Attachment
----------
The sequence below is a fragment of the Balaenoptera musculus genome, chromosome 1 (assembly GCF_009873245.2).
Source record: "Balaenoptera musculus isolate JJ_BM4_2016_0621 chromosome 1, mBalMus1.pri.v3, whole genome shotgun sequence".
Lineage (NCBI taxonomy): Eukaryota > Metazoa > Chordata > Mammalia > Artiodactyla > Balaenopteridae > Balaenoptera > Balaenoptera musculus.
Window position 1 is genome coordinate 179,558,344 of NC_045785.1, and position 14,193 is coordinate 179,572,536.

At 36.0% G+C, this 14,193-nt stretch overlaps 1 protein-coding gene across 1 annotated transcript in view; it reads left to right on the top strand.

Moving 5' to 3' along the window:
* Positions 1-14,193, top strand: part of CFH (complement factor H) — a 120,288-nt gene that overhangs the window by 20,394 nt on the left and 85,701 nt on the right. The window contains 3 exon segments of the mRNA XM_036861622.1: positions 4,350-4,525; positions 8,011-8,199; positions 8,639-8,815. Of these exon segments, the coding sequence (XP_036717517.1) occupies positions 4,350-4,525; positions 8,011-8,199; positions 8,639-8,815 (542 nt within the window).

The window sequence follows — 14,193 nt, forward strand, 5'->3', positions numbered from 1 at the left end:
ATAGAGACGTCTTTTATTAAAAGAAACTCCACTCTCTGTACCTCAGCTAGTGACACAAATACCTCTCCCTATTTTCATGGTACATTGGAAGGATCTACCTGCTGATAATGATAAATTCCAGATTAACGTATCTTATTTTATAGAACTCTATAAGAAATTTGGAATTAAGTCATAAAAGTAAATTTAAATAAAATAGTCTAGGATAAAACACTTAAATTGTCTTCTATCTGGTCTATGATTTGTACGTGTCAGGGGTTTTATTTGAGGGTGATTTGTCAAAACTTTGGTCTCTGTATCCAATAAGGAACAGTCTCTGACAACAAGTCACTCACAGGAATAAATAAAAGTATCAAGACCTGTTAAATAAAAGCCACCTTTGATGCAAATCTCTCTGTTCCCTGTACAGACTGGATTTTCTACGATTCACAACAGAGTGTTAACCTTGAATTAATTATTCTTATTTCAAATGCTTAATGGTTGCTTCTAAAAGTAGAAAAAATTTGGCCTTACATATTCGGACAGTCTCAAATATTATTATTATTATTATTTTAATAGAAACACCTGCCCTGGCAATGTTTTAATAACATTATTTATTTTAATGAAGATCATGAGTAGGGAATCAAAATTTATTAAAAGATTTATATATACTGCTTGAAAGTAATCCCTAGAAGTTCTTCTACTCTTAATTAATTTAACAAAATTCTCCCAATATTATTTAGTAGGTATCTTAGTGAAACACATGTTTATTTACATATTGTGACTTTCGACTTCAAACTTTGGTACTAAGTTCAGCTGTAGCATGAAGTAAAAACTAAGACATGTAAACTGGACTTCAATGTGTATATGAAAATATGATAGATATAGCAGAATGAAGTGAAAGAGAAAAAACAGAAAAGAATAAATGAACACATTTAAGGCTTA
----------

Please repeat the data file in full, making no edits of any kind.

The sequence below is a fragment of the Balaenoptera musculus genome, chromosome 1 (assembly GCF_009873245.2).
Source record: "Balaenoptera musculus isolate JJ_BM4_2016_0621 chromosome 1, mBalMus1.pri.v3, whole genome shotgun sequence".
Lineage (NCBI taxonomy): Eukaryota > Metazoa > Chordata > Mammalia > Artiodactyla > Balaenopteridae > Balaenoptera > Balaenoptera musculus.
Window position 1 is genome coordinate 179,558,344 of NC_045785.1, and position 14,193 is coordinate 179,572,536.

At 36.0% G+C, this 14,193-nt stretch overlaps 1 protein-coding gene across 1 annotated transcript in view; it reads left to right on the top strand.

Moving 5' to 3' along the window:
* Positions 1-14,193, top strand: part of CFH (complement factor H) — a 120,288-nt gene that overhangs the window by 20,394 nt on the left and 85,701 nt on the right. The window contains 3 exon segments of the mRNA XM_036861622.1: positions 4,350-4,525; positions 8,011-8,199; positions 8,639-8,815. Of these exon segments, the coding sequence (XP_036717517.1) occupies positions 4,350-4,525; positions 8,011-8,199; positions 8,639-8,815 (542 nt within the window).

The window sequence follows — 14,193 nt, forward strand, 5'->3', positions numbered from 1 at the left end:
ATAGAGACGTCTTTTATTAAAAGAAACTCCACTCTCTGTACCTCAGCTAGTGACACAAATACCTCTCCCTATTTTCATGGTACATTGGAAGGATCTACCTGCTGATAATGATAAATTCCAGATTAACGTATCTTATTTTATAGAACTCTATAAGAAATTTGGAATTAAGTCATAAAAGTAAATTTAAATAAAATAGTCTAGGATAAAACACTTAAATTGTCTTCTATCTGGTCTATGATTTGTACGTGTCAGGGGTTTTATTTGAGGGTGATTTGTCAAAACTTTGGTCTCTGTATCCAATAAGGAACAGTCTCTGACAACAAGTCACTCACAGGAATAAATAAAAGTATCAAGACCTGTTAAATAAAAGCCACCTTTGATGCAAATCTCTCTGTTCCCTGTACAGACTGGATTTTCTACGATTCACAACAGAGTGTTAACCTTGAATTAATTATTCTTATTTCAAATGCTTAATGGTTGCTTCTAAAAGTAGAAAAAATTTGGCCTTACATATTCGGACAGTCTCAAATATTATTATTATTATTATTTTAATAGAAACACCTGCCCTGGCAATGTTTTAATAACATTATTTATTTTAATGAAGATCATGAGTAGGGAATCAAAATTTATTAAAAGATTTATATATACTGCTTGAAAGTAATCCCTAGAAGTTCTTCTACTCTTAATTAATTTAACAAAATTCTCCCAATATTATTTAGTAGGTATCTTAGTGAAACACATGTTTATTTACATATTGTGACTTTCGACTTCAAACTTTGGTACTAAGTTCAGCTGTAGCATGAAGTAAAAACTAAGACATGTAAACTGGACTTCAATGTGTATATGAAAATATGATAGATATAGCAGAATGAAGTGAAAGAGAAAAAACAGAAAAGAATAAATGAACACATTTAAGGCTTA